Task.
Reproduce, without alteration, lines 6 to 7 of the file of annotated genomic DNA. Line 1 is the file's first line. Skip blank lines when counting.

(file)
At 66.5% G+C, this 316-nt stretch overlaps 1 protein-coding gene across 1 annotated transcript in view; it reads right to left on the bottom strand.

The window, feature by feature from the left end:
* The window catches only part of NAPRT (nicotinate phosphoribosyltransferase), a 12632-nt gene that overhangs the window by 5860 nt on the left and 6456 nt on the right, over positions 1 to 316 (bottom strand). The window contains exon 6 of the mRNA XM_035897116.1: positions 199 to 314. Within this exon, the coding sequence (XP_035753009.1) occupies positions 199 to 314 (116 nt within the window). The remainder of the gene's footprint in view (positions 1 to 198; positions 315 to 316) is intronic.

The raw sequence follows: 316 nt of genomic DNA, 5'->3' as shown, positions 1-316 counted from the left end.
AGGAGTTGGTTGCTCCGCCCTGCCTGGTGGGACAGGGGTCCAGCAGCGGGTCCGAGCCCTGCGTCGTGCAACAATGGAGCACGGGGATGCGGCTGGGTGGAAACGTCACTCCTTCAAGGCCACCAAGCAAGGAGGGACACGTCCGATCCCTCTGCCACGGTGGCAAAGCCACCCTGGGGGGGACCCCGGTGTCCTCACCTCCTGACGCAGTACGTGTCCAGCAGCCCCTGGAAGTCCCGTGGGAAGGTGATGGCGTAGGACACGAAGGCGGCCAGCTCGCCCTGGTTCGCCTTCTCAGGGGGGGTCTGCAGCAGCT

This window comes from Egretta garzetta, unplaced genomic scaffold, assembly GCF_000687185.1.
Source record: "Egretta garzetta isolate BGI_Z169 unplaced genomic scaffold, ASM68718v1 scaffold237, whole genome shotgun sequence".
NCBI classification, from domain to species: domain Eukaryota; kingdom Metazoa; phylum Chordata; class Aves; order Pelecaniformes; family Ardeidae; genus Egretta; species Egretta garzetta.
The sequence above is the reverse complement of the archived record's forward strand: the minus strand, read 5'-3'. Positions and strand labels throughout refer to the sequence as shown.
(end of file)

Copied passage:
This window comes from Egretta garzetta, unplaced genomic scaffold, assembly GCF_000687185.1.
Source record: "Egretta garzetta isolate BGI_Z169 unplaced genomic scaffold, ASM68718v1 scaffold237, whole genome shotgun sequence".